On March 20-21, NCCOS presented a poster jointly prepared by NCCOS and OR&R at the Long Island Natural History Conference. One of the poster’s prime messages is how heavily ESI maps rely on input from local experts; during an oil spill, responders cannot protect something if they don’t know it is there. Some of the biggest challenges faced when collecting biological and human-use data for ESI maps are identifying the appropriate sources for each species or data type; demonstrating to the identified data experts the necessity and benefits of sharing their data through the ESI venue; coordinating data transfer while minimizing providers’ workloads; and revisiting data providers and other experts during reviews. As part of the Post-tropical Cyclone Sandy ESI effort, NCCOS is working with OR&R to map biological and human-use components for the Long Island Sound ESl, and to coordinate outreach efforts.
In a collaborative effort between NGS and The COMET® Program, the first in a series of training lessons for scientists, engineers, and mapping professionals was released this week. The lesson provides a basic understanding of vertical datums and how to choose the appropriate datum for a given application, with a conceptual introduction to ellipsoidal, geopotential, and tidal datums. COMET is a world leader in education and training for the environmental sciences, and the interactive presentation provides participants with knowledge to better understand the impact of the new datums that NOAA plans to release in 2022.
A recent workshop in the Commonwealth of the Northern Mariana Islands updated the Garapan Conservation Action Plan and incorporated adaptive management strategies to address climate change. NOAA researchers and local government officials focused on the Garapan watershed, which supports a number of communities and drains into nearshore coral reef areas. The workshop led to territory permitting updates that include “climate-smart” adaptation requirements by 2017. Additionally, lawmakers committed to pass legislation that would require developers to include green space and other environmental considerations in order to receive tax breaks. CRCP funded the workshop, which drew more than 40 participants, including the mayor of Saipan and legislators from the Garapan area.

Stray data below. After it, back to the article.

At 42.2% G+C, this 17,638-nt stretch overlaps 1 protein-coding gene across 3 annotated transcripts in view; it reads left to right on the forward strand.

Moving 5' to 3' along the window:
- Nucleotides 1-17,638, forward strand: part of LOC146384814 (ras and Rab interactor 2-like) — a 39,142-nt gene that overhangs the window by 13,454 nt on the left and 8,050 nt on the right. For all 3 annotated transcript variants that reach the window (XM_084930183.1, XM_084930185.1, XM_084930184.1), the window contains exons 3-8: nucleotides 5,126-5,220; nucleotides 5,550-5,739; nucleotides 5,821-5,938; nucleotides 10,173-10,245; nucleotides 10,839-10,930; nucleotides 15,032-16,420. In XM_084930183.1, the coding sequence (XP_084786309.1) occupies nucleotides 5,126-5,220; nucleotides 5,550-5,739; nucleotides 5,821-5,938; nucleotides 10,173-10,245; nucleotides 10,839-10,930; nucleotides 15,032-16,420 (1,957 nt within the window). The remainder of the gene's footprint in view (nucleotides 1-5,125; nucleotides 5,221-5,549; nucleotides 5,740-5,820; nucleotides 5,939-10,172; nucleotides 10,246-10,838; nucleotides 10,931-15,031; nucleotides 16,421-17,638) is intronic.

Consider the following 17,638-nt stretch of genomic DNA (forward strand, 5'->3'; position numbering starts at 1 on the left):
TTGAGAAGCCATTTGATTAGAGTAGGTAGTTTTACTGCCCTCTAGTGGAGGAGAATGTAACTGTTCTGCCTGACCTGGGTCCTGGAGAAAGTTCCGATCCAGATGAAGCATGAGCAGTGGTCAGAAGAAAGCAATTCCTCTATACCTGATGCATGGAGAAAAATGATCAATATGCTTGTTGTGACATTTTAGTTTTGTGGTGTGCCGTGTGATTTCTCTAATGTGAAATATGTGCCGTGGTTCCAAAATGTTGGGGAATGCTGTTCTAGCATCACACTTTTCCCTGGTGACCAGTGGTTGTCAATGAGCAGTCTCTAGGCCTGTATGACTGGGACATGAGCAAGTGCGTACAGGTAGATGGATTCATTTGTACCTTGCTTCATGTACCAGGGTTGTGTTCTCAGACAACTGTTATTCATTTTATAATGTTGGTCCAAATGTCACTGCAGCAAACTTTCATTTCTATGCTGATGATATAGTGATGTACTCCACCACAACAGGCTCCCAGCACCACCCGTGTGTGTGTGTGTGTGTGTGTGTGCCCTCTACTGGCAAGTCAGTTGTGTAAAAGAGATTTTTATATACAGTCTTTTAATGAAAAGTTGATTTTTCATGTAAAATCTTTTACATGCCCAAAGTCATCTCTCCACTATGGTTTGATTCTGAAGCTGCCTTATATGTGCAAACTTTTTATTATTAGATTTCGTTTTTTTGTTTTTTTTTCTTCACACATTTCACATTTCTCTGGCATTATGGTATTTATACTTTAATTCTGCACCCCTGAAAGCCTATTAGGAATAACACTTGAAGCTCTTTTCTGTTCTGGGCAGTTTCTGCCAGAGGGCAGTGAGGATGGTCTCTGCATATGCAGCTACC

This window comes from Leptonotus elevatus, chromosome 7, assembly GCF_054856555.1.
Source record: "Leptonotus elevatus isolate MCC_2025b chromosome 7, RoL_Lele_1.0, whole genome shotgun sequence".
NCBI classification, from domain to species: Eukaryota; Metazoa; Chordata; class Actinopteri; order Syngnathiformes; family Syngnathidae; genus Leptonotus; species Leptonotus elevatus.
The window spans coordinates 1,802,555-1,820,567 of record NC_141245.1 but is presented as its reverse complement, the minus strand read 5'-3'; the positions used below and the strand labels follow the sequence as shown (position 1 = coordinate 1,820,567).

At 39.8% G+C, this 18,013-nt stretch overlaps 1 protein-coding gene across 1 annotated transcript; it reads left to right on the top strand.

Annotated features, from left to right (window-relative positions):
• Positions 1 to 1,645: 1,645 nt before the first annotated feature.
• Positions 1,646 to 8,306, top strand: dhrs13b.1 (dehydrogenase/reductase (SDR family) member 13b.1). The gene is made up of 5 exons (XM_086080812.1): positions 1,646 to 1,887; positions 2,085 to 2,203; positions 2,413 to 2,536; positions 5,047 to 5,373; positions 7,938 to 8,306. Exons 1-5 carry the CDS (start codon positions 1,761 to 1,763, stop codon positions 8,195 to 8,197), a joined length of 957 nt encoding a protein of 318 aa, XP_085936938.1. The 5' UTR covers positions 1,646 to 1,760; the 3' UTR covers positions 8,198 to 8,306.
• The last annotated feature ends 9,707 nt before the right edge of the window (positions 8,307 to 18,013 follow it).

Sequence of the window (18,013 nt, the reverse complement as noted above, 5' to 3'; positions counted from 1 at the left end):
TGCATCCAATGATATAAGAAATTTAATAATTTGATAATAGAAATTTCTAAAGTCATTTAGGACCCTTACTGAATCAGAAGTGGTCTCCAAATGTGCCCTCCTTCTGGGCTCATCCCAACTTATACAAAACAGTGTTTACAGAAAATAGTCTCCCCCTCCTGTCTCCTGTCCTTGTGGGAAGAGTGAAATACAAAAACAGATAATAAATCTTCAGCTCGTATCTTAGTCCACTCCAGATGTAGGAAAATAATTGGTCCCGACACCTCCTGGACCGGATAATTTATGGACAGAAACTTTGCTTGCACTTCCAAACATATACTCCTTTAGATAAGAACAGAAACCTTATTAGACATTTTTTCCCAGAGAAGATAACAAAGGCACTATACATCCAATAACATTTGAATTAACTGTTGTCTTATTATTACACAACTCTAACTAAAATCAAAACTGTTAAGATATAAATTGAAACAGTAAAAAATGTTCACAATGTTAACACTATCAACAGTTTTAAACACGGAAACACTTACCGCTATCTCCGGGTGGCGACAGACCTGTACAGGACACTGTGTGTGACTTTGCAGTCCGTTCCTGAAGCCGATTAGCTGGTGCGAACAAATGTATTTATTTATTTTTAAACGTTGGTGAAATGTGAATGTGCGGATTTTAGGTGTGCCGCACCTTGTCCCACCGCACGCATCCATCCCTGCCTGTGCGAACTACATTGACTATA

Six peer-reviewed reports have been released that outline trends in recreational fishing from 2004-2012 in the Channel Islands, Cordell Bank, Monterey Bay, and Gulf of the Farallones National Marine Sanctuaries. The reports provide information to the public and Sanctuary management about recreational fishing trends and the economic impacts of spending on local area economies. Fact sheets summarizing the reports’ findings are in development.
NOS Acting Assistant Administrator
Dr. Russell Callender
Writing, mathematics, and creative thinking are all part of a day's work for Billy Sweet, NOAA's Employee of the Month. Read about him in this week's feature.